Year of Release: 1982
This one has been stuck in my "to upload" pile ever since I started this blog, but I've never got around to it purely because... well... the strength of feeling was never quite there, I must be honest. Despite the fact that this single has been listed on several collector's sites (and record stores) for rather ambitious sums of money, I've never quite understood what anybody might be seeing in it beyond the fact that it's yet another reasonable early indie single with a limited pressing.
The London Pleasures were indeed a London-based band (despite this coming out on a Peterborough based record label) who consisted of Mark Wragg on guitar, Brian Thorpe on Bass, Paul Addie on Drums and Phil Brammer on guitar and vocals. Judging from the two sides presented here, their particular schtick was a slightly new wave styled noise with sixties influences tacked on. Like a great many bands of their ilk, however, they were cursed with ultra-cheap production values which mean that neither track seems to rise much above demo tape quality, and frequently doesn't even hit the highs of the decade eighties recording technology was supposed to supersede. By the time the messy, noisy basics of punk had faded away, the DIY approach of many a bedroom indie label was left looking rather exposed when bands tried to record more complicated material.
Still, there's some nice ideas going on throughout the disc, and a sense that if they'd been given a bigger budget to play with and further releases, something more striking might have come out of the London Pleasures camp. Their theme tune "London Pleasures" is timeless lyrically at least (as well as being the stronger side), bemoaning the impossibility of anybody young actually living a swinging life in the hostile capital, whilst "Summer of Love" apes psychedelia and marries it with a fat, beefy bassline, a pleasing riff, and more lyrics protesting about the fact that the eighties were basically the evil yin to the sixties yang. There's also a gentle groove going on here which would probably have pleased Edwyn Collins and his Orange Juice cohorts more than the numerous piss-poor Postcard copyists who littered the indie scene for years afterwards.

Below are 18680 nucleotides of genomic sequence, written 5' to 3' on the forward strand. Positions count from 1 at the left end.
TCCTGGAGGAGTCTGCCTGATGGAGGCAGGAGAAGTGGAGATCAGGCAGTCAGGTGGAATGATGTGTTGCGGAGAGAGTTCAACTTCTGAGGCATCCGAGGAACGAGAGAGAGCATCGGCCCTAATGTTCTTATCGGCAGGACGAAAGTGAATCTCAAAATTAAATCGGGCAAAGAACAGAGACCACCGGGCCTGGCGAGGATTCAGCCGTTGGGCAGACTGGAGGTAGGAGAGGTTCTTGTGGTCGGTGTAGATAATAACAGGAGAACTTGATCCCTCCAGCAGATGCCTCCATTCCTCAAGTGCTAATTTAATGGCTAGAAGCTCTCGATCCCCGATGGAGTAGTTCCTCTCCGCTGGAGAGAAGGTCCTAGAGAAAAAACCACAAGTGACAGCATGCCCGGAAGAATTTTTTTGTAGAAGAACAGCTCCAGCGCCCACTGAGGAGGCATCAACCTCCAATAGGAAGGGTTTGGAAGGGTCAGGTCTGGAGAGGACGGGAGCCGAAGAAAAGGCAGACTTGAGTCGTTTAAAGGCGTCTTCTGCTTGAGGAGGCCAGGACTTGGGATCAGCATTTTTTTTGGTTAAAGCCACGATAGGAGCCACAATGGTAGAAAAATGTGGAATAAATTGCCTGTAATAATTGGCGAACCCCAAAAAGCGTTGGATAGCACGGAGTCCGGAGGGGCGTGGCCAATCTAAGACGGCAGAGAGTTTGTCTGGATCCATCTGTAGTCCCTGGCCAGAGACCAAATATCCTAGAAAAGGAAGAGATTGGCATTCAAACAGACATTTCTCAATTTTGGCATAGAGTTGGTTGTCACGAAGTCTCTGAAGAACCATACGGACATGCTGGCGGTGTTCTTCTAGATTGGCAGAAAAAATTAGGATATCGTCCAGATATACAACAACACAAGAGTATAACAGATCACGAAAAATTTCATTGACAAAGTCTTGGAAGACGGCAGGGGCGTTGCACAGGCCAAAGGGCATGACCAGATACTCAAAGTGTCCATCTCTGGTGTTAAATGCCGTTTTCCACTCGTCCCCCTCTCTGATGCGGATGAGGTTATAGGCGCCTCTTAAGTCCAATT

Sadly, nobody rushed forward to finance any further releases, and this seems to be the sole offering from the band. Paperback Records apparently released one other single by another act before giving up too (although the Internet doesn't seem to have any data as to who this was by) and what we're left with is a whole bunch of guesswork about both the band and label. Still, don't go off and pay fifteen quid for this, for God's sake, just download it below.
(So why reupload it then, you may ask, given that you said the above on 10 April 2009? Well, purely and simply due to the fact that a couple of people felt that this was a perfectly good example of early eighties indie with elements of psychedelia that acts on Creation would adopt a few years later, and that my original assessment above was downright harsh. So here it is again, being given a bit more of a fighting chance).